Persecuted for Christ
A Blessing, a Curse ... and a
If you partake of the sufferings of
Christ, rejoice that when His glory
shall be revealed, you may also be glad
with exceeding joy. If you be reproached
for the name of Christ, you shall be
blessed: for that which is of the honour,
glory, and power of God, and that which
is His Spirit, resteth upon you.
St. Peter 4.13-14)
you be reproached for the name of Christ ...
When was the last time that you were, that I was,
reproached, rebuffed, censured, suffered, for the
name of Christ?
In order to suffer for it, you must be identified
with it. And if you are identified with the name
of Christ, your are identified with His Holy Body
the Church since despite the protestations of
those who have never read Scripture but are perfectly
prepared to make competent pronouncements on it
the two are inseparable. Right? Christ,
the Head of the Church, and the Church His Body.
Hence, when Jesus threw St. Paul down from his horse
on his way to Damascus to persecute the Church,
Saul, why persecutest thou me? ... I am Jesus whom
So ... when was the last time we were persecuted
for being part of His Church?
Until fairly recently that is to say, until the
violent re-emergence of Islam the most likely
source of persecution and suffering for the sake
of the Name probably came to you from ... the Church!
If you suffered, very likely it was not the consequence
of departing from Church teaching ... but
for holding to it. Increasingly the Church
became cozy with the world, and largely it was that
segment of the world that was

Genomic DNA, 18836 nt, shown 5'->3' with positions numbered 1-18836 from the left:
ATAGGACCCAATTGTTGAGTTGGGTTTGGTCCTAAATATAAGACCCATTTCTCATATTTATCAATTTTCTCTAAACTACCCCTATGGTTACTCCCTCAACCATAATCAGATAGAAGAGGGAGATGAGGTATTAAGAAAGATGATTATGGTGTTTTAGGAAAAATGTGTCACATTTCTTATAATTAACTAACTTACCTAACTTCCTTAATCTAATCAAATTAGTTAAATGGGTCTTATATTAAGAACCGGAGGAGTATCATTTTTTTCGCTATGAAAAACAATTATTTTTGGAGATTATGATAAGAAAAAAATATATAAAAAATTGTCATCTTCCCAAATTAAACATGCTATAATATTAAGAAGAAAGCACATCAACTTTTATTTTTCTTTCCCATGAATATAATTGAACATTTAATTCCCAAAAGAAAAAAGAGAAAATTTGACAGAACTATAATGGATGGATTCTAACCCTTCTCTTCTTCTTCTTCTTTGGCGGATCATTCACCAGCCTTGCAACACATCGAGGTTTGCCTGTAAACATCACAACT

and "socially correct... on largely abhorrent issues,
that is to say, the world as
open (i.e. unprincipled),
and intolerant of intolerance ...
If it was in vogue, it found a niche in the Church,
however inimical it was to the Church. The one remaining
mortal sin, fidelity to authentic Church teaching,
was systematically rooted out in seminaries and
schools of theology in Catholic colleges at large
and the remaining adherents, as much as possible,
stamped out as the last vestiges of the contagion
of Christ and the scandal of objective morality.
The once persecuted, became the persecutor, predating
not another's fold, but its own.
It is a perverse paradox that a Catholic faithful
to the Magisterium of the Church is more likely
to be tolerated by non-Catholics and non-believers
... than by fellow
Catholics, especially those
in any position of responsibility within the Church
(stipend or salary included) and in the vanguard,
not of spiritual, but of social progress within
it, particularly in the area of sexual ethics and
Ask yourself this: when was the last time you were
reproached for your ... accommodating views
on abortion, contraception, gay marriage, advocating
women's ordination, pornography as a privacy issue,
obscenity as free speech? And who reproached you?
The answer is brief: respectively, never and no
Say it is not so!
It is far more likely that it was a priest, a
a deacon, a theologian, a teacher at a Catholic
college, even a Parish Councilor, who scathingly
reproached you for your
thinking, and your
blind fidelity to the
teachings of the Church. You were marginalized as
an anachronism, a by-product of a time gone by who
lacks the perspicacity to recognize that such fidelity
Some will indeed, do receive the blessing St.
Peter promises in his first Epistle. I do not think
that he would be surprised at the source of this
inverted rancor ... after all, Christ promised that
ones most vituperous enemies would be within one's
own House. I do, however, think that he would be
surprised, if only in the way of contrast, by the
tolerance of the world without toward those
not tolerated within.
Without, within, it matters not. The promise still
they hate you, know that they hated me before
they hated you.
(St. John 15.18-19)
Do you still seek God's blessing?
Will you pay that price?
Inevitably you must choose: either the benediction
of the world or the blessing of God. The one
will cost you the other despite the carefully
nuanced pretensions and long-cherished illusions
Geoffrey K. Mondello
Boston Catholic Journal
Printable PDF Version
Comments? Write us: